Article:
So how does T-Mobile expect the MyTouch to stand out among all these other cool new phones? The key, Sherrard said, is personalization. While the basic hardware design of the MyTouch is the same as the HTC Magic, T-Mobile has made enhancements to the device both in terms of hardware and software.
"No two MyTouch devices will be alike," Sherrard said. "They will be as unique as the users that own them."
From a software perspective, consumers will have the opportunity to completely customize their MyTouch device with various Android applications. In retail stores, T-Mobile sales representatives will help customers set up their own personalized device before they leave the store.
One example of an application that will make the phone more unique to a particular individual is called Sherpa, created by Geodelic. This application is a location-based service that uses GPS to help users find restaurants, movie theaters, and other businesses or points of interest that are nearby.
What differentiates this service from other location based services is that Sherpa learns where users have been and what they have searched for in the past, and the application is able to make recommendations. It might show some local businesses that it thinks a user might be interested in, such as the nearest dry cleaner. Or the application might highlight special events going on in that area. It also will tell users how far they are from whichever location they are trying to find.
The application, which is one of 5,000 applications available on the Android Marketplace, will be exclusive to T-Mobile, Sherrard said. The MyTouch will also have special Google features baked in, such as easy picture uploading to Picasa and easy video loading to YouTube, both Web properties owned by Google.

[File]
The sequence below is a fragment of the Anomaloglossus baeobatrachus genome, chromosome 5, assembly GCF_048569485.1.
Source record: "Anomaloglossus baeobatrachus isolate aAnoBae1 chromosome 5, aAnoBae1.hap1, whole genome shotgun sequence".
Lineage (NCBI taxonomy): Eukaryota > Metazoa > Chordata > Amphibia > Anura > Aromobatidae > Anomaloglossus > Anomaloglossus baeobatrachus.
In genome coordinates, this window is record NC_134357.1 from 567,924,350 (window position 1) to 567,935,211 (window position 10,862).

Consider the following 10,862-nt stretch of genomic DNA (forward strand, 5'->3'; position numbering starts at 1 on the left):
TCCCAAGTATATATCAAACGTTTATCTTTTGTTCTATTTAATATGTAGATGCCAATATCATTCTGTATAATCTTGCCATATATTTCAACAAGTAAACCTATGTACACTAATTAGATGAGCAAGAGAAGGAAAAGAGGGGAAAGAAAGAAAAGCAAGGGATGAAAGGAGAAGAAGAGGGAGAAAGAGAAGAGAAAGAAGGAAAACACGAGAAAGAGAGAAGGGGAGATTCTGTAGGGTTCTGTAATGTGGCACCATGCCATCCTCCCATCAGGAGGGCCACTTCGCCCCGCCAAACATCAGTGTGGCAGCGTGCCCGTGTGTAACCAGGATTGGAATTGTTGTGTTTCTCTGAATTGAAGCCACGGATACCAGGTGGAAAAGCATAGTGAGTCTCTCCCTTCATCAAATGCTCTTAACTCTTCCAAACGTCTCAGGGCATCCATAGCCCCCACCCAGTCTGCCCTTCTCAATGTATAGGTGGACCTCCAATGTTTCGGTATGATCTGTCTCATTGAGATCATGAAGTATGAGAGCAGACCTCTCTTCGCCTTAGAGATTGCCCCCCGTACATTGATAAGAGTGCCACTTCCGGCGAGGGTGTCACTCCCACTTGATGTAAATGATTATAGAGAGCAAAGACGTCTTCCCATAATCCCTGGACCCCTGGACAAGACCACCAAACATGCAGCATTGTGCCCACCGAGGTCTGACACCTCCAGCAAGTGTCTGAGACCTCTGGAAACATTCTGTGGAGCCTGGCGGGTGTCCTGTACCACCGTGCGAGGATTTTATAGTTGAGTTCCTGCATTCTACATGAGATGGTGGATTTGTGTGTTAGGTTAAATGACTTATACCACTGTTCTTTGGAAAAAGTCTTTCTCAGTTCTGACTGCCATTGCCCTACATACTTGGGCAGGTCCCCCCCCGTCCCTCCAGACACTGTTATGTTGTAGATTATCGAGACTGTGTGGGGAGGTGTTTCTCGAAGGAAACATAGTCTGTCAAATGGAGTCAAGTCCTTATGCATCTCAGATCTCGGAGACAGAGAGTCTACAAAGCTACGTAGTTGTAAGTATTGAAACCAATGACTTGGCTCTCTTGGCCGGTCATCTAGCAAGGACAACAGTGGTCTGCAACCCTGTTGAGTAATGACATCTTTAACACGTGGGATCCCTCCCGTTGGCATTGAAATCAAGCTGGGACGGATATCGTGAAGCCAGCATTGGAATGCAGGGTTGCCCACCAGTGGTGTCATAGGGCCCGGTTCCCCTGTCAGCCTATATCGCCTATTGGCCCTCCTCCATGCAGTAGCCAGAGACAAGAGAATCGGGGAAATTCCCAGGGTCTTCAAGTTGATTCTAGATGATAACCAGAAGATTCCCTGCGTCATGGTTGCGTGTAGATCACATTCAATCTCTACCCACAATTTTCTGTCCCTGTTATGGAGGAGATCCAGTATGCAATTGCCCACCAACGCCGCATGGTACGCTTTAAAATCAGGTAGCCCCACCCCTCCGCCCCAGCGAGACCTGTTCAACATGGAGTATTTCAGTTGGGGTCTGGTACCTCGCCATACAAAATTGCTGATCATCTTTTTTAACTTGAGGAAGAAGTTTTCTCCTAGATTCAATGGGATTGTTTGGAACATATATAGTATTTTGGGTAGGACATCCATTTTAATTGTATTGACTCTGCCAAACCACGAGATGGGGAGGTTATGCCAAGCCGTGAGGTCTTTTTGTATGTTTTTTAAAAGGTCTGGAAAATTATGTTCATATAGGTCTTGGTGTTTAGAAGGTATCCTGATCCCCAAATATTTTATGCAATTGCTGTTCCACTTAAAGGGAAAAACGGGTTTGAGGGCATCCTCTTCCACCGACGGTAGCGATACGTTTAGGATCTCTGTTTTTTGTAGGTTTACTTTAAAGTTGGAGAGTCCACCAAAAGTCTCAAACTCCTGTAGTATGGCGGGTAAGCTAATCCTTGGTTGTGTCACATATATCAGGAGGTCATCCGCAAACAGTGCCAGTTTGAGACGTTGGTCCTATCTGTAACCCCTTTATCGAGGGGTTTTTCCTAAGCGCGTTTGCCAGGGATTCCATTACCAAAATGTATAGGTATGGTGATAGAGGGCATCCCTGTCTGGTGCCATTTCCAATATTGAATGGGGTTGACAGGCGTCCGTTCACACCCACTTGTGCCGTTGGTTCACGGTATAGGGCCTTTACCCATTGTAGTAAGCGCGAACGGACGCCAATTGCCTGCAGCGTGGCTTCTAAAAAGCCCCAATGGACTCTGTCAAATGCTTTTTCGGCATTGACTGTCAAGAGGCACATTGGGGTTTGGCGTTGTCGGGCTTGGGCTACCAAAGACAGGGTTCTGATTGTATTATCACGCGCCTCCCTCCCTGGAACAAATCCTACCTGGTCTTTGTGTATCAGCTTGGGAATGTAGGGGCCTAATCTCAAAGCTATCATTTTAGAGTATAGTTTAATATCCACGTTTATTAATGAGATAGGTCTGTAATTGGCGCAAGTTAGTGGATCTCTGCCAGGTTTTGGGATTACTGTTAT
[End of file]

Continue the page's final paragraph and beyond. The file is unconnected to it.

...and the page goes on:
Some other ways users will be able to customize their phones includes the ability to add widgets, music, a personal calendar, photos, and Web link shortcuts that can all be accessed with a single click.
"What we have found is that once consumers know how to customize a device and they add everything they want on it, they respond very well to having a phone that is specially designed for them," Sherrard said.
Still, the battle for the smartphone customer could get bloody. Even though Apple's iPhone 3G S offered only a modest hardware upgrade, it still flew off the shelves the first weekend it was on the market. Analysts said earlier they had expected Apple to sell 500,000 iPhone 3G S devices during the weekend, and it's likely that the company easily exceeded these expectations.
The Palm Pre also got off to a good start with devices selling out the first weekend it was on sale. And Research In Motion, one of the biggest smartphone makers on the market, expects to introduce the BlackBerry Tour and the next generation of its touch-screen BlackBerry phone, the Storm, later this year.
In the end, Sherrard believes consumers will seethe MyTouch as more than just a phone.
"This is more than a product launch for us," Sherrard said. "We want consumers to view this as an experience that we are creating for them."